Wednesday, July 27, 2011

Understanding Alan García

It is nice to see the MSM in the U.S. start to explain why Alan García was so unpopular when he left office despite economic growth, and therefore also why Ollanta Humala won the election. More of these articles would break through all the clueless puzzlement about Peru. From the AP:

While the guerrilla war was largely over when Garcia returned to office, social conflicts in which authorities had to intervene nearly tripled on his watch. Critics claimed his pro-business policies often ignored Peru's native peoples and damaged the environment.
The resulting unrest has claimed 104 deaths and 1,398 injuries since 2008, according to Peru's national human rights ombudsman's office. And few of the underlying conflicts have been resolved.
Garcia leaves President-elect Ollanta Humala, an apparently moderate leftist who assumes office Thursday, with a ticking time bomb of disputes stemming in large part from objections by indigenous groups to the damage to water supplies, crops and hunting grounds wrought by mining, logging and oil and gas extraction.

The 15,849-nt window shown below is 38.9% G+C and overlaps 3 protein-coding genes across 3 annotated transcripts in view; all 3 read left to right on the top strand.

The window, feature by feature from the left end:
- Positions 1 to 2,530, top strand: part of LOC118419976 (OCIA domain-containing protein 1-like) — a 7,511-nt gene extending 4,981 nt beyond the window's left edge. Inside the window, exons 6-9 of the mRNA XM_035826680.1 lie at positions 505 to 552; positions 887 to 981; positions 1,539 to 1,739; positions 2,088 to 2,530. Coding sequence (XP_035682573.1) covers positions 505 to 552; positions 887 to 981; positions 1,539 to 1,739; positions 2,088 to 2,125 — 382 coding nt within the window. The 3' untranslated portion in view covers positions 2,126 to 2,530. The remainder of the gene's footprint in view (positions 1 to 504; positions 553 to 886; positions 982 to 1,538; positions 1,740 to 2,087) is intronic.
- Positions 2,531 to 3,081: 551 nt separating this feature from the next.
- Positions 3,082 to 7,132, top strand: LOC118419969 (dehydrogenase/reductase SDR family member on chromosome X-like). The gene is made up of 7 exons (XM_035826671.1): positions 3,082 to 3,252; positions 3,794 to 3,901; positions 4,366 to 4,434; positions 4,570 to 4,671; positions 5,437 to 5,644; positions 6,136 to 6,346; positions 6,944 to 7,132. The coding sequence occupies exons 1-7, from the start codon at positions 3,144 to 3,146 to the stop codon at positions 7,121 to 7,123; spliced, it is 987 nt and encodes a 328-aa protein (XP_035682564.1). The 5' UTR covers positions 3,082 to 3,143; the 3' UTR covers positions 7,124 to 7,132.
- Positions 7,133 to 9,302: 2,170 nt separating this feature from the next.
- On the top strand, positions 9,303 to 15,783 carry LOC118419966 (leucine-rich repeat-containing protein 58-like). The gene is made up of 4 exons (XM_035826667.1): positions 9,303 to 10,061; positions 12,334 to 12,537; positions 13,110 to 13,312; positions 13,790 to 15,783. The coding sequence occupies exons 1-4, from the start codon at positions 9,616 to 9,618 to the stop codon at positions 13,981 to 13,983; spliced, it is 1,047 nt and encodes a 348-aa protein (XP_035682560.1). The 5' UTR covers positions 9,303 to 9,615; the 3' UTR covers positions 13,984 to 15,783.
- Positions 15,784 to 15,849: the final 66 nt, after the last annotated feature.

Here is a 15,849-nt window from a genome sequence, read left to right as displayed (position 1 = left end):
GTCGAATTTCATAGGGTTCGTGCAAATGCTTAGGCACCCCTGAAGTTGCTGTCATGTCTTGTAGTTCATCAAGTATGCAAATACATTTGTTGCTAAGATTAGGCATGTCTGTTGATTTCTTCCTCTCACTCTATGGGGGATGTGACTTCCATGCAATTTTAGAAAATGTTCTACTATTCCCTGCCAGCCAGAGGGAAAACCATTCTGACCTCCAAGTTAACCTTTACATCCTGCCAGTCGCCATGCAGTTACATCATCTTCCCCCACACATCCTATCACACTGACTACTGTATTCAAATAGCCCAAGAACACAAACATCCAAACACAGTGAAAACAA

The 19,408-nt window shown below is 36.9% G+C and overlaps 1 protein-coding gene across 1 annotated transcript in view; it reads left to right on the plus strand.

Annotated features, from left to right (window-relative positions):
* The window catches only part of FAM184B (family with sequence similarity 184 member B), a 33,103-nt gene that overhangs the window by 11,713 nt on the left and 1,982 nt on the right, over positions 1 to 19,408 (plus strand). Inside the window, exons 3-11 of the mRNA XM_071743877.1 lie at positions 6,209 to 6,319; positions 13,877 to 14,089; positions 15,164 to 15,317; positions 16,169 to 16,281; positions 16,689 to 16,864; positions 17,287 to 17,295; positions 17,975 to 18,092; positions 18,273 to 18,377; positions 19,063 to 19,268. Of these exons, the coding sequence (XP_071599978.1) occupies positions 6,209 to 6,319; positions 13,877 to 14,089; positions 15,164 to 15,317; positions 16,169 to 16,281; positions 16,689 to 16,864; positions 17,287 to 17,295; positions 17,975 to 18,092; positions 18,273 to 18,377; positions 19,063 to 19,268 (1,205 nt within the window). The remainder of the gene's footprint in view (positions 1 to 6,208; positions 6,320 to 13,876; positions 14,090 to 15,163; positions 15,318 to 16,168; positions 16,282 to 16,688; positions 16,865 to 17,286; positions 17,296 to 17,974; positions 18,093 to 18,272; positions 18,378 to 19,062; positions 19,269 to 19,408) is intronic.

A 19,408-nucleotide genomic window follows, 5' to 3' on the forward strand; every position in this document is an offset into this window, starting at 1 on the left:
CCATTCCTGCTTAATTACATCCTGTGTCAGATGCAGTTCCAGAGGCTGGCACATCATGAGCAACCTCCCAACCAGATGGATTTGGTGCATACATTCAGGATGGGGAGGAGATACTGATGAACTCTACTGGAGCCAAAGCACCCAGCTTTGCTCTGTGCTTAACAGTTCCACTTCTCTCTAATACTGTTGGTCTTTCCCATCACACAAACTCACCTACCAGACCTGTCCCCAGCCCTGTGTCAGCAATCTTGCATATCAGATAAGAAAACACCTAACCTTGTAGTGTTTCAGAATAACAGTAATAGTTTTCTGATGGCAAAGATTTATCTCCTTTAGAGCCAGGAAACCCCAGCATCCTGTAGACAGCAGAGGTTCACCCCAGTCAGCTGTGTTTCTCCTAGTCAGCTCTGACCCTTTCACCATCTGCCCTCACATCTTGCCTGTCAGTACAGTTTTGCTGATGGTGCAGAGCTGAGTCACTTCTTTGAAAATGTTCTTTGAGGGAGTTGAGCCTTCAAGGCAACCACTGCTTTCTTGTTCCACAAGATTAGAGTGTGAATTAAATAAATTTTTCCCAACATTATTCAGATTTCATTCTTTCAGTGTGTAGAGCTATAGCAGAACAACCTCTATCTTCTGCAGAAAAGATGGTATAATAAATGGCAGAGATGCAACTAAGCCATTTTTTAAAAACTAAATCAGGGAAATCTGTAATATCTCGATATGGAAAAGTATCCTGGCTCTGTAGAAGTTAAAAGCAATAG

"On the positive side, (Garcia) leaves a basically healthy economy," said historian and political analyst Nelson Manrique. "On the negative side, he has been authoritarian, hasn't been open to political dialogue and put off dealing with a series of demands that have generated a climate of social volatility."

We hear constantly that we have to wait and see whether Humala will govern responsibly. A better question is whether he can clean up Garcia's huge mess.


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